One example: keeping spam email content, to prevent it from being used in spam campaigns again.
- mostly-transient processing and data minimization
- semantic annotations and granular access controls
- siloed data-processing exceptions.
Fighting abuse often requires purpose-limited processing, and keeping everything inside a silo gives you much more control over APIs.
- golden datasets
- abuse verdicts
- trust scores
- appeals data
First, you add semantic annotations to your data, to know what each field contains. Things like "this int64 is a pseudonymous ID".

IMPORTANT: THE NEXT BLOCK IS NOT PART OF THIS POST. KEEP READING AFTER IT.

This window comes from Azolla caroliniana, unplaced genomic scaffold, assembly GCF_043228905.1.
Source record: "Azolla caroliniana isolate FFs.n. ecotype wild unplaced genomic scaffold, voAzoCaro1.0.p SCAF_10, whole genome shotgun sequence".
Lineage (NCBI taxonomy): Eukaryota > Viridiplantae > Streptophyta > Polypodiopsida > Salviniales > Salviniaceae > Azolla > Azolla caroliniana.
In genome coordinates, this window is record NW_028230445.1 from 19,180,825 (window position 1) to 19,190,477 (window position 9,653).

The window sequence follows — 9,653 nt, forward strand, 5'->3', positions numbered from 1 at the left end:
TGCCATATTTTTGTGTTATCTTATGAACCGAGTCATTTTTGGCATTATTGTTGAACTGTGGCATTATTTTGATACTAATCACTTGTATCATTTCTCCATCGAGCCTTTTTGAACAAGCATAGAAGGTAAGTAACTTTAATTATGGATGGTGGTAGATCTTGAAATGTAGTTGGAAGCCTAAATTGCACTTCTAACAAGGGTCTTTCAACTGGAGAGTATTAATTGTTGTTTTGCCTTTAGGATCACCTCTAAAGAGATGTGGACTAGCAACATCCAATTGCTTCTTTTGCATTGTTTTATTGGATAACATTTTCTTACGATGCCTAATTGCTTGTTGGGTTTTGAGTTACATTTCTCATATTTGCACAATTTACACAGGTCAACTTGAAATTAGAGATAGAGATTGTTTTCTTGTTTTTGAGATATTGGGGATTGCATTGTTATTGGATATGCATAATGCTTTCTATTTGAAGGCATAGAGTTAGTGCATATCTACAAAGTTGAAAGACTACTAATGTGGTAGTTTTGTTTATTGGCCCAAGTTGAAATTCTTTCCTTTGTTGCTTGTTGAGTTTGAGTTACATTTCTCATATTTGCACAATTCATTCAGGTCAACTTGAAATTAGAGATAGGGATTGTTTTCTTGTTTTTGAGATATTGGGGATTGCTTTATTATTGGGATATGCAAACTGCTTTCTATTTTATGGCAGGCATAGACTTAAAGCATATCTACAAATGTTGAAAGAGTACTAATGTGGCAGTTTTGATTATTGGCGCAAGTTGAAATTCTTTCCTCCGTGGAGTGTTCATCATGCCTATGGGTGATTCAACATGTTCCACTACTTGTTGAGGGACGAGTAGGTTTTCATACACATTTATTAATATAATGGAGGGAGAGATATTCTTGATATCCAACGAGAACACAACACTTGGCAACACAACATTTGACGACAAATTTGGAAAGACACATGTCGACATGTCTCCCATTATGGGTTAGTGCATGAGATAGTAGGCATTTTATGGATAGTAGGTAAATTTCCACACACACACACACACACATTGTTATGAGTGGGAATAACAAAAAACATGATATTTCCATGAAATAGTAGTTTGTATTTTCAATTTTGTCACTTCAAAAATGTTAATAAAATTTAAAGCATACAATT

(Woa, this talk is making many more things public than I expected!)
This allows you to check e.g. that analysts only use the data that they need when running queries.
The intake process can be event-driven, like with automated scanning or user reports.
When designing exceptional processing, narrow the output as much as you can.